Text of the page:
The Black Health Matters Initiative, a local effort to improve the quality of life for Santa Cruz County’s Black residents, was honored at the inaugural Anthem Awards on Feb. 28.
The goal of the Anthem Awards, according to its website, is to honor “the purpose and mission-driven work of people, companies, and organizations worldwide.” The competition received nearly 2,500 entries from 36 countries worldwide.
Black Health Matters, which grew from the Tannery World Dance & Cultural Center (TWDCC), was honored alongside The New York Times, The Daily Show With Trevor Noah and star tennis player Naomi Osaka, as well as a number of other prominent figures. It took home Silver in the category of Diversity, Equity, and Inclusion, Best Community Engagement. Its fellow category winners included the National AIDS Memorial.
“It was amazing to be recognized at this level,” says Angela Chambers, Black Health Matters project manager and director of the Youth Ambassador Program, “and to be able to accept the honor with our partners and community, who have worked so hard to make our initiative successful.”
Black Health Matters was born out of the response to the murder of George Floyd by a Minneapolis police officer in 2020. Founder Cat Willis, who was director of TWDCC at the time, said she was inspired when she saw the Black community in Santa Cruz convening to take action.
“We are about 1.4% of the population [of Santa Cruz County],” Willis says. “I’ve been here 21 years, I raised my kids here, but I haven’t seen a lot of safe spaces where Black folks gather. I saw a big, gaping hole in the community. With [Black Health Matters]I wanted to bring together multi-generational, multi-faceted, Black-led or centered organizations that could help create for us more agency, pathways and power.”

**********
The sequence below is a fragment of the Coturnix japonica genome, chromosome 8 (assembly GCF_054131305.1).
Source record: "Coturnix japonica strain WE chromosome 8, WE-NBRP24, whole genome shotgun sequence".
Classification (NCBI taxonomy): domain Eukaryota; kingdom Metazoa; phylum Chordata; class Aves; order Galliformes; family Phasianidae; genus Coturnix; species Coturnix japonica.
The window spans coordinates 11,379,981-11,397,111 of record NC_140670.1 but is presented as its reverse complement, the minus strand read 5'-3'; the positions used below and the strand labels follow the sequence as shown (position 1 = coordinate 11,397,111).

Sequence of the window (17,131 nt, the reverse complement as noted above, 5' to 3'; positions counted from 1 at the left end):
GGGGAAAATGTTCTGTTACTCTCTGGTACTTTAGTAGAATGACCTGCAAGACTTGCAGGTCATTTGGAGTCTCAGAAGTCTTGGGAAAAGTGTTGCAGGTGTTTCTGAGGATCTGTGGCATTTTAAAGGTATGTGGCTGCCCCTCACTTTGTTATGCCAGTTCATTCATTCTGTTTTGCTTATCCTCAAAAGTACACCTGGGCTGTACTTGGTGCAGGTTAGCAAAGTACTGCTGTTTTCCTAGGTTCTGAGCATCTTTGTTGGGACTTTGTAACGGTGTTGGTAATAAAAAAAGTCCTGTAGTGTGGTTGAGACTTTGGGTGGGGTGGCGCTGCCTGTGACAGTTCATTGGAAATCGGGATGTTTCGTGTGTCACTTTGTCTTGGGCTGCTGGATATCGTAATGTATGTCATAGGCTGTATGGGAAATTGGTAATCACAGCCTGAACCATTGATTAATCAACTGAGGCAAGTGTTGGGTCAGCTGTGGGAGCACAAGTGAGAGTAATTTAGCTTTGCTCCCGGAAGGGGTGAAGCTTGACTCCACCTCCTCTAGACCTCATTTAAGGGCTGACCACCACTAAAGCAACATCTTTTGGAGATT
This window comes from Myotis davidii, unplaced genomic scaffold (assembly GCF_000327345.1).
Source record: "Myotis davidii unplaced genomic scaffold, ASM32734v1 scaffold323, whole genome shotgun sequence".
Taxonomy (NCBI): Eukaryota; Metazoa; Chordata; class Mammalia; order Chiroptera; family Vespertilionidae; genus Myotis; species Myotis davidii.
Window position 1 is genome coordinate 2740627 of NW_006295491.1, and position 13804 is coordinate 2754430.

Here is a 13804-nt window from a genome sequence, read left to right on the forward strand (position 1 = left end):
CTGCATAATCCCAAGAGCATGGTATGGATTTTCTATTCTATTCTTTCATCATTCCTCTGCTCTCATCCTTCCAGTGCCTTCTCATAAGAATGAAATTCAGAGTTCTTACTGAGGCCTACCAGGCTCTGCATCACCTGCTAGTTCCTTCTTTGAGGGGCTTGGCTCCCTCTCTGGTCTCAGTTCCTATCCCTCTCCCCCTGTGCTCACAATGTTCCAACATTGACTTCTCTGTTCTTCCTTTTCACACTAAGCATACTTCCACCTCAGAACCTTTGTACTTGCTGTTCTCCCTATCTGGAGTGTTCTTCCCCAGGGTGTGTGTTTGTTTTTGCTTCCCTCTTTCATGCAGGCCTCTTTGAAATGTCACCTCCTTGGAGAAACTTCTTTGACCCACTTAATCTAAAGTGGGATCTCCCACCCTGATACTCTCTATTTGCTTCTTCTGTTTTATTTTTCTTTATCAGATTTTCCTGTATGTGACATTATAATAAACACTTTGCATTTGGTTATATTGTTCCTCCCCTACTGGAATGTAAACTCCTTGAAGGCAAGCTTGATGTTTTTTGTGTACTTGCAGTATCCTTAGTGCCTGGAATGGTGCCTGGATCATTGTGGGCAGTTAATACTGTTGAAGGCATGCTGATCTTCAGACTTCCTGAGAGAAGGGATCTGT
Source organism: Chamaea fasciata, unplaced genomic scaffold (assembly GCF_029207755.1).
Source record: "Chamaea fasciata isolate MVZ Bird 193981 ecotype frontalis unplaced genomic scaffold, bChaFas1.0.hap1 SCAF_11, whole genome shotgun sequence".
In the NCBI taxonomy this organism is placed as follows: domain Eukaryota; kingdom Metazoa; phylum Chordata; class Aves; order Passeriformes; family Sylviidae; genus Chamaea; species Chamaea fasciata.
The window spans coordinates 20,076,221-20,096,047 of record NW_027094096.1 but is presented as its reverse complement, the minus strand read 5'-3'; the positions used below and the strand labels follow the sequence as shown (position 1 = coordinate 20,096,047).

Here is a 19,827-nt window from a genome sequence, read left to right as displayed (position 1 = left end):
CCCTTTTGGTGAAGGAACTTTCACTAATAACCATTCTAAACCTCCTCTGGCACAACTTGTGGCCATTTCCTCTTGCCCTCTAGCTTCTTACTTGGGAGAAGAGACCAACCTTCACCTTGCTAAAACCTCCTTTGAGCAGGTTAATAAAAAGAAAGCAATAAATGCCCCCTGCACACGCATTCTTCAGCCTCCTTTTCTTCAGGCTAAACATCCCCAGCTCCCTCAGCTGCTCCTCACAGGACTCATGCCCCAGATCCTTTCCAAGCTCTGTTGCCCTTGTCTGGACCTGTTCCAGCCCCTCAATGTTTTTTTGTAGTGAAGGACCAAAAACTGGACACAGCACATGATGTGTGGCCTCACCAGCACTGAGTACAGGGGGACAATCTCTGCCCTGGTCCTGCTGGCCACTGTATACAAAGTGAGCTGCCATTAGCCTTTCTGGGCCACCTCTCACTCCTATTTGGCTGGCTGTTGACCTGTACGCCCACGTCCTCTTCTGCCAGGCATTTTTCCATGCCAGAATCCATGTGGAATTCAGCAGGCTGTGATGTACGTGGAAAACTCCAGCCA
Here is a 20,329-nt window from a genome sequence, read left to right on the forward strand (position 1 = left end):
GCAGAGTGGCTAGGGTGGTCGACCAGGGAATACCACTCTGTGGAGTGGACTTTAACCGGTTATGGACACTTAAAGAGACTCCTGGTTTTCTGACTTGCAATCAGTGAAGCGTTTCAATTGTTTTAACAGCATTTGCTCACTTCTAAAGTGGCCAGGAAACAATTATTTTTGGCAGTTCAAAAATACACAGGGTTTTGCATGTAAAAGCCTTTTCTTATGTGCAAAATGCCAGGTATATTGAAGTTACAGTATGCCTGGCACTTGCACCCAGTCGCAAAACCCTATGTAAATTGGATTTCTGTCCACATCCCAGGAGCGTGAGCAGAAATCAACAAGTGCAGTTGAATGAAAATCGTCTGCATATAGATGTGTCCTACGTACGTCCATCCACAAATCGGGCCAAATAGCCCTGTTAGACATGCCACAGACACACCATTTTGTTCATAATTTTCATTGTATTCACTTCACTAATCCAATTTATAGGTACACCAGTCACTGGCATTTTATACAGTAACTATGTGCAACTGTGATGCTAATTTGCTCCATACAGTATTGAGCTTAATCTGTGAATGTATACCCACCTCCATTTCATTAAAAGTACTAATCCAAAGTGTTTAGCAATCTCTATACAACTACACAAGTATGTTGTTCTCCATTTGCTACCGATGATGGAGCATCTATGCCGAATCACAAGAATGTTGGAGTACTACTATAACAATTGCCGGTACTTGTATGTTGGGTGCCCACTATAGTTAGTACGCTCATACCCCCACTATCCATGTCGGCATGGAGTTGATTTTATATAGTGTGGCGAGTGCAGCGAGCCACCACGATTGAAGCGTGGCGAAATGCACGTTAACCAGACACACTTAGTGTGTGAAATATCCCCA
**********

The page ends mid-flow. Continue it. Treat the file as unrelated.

Black Health Matters partners with United Way of Santa Cruz County, the Santa Cruz County Coalition for Justice and Racial Equity, the Speak for Change Podcast, the Pajaro Valley Health Trust and more to increase the visibility of health inequalities impacting the Black community. It provides resources and funding for outdoor recreation, arts and culture events, youth potential programs and more.
Being honored with an Anthem Award for their work, Chambers says, felt validating.
“Black Health Matters is centered in our health, and in Black futures. But it’s also centered in our joy,” she says. “To have that validated as an important, worthy and honored cause is huge.”
Willis said she hopes the award and Black Health Matters’ increase visibility in Santa Cruz will keep interest growing.
“We want to be sure that we support young leaders, entrepreneurs,” Willis says, “people who want to hold social and cultural events that give Black folks a sense of community, a network.”
Black Health Matters recently supported Santa Cruz’s first-ever Cookout, held at Harvey West Park on Feb. 26. Organized by local activist Ayo Banjo, the event brought together the Black community and allies for an afternoon of recreation, food, entertainment and more.
“The Cookout was beautiful,” Chambers said. “There were kids running around playing games, sports, black artists, allies, a beautiful barbecue… It was absolutely healing. It was like a shift in what can be considered normal in Santa Cruz.”
Chambers said she was grateful for what Black Health Matters has given her personally, as well as the greater Black community.
“This has been a healing venture for me, as a mixed Black person in Santa Cruz,” she says. “I’ve been lucky in my experience to have found such a diverse home base … but that’s not the case for so many. Black residents often end up leaving, being victims of racism and violence … I just need people to know [Black Health Matters] has been a saving grace for so many. It’s much more than events and programming—it’s home.”
To learn more about Black Health Matters visit bit.ly/3MieqrL. For information about the Anthem Awards visit anthemawards.com.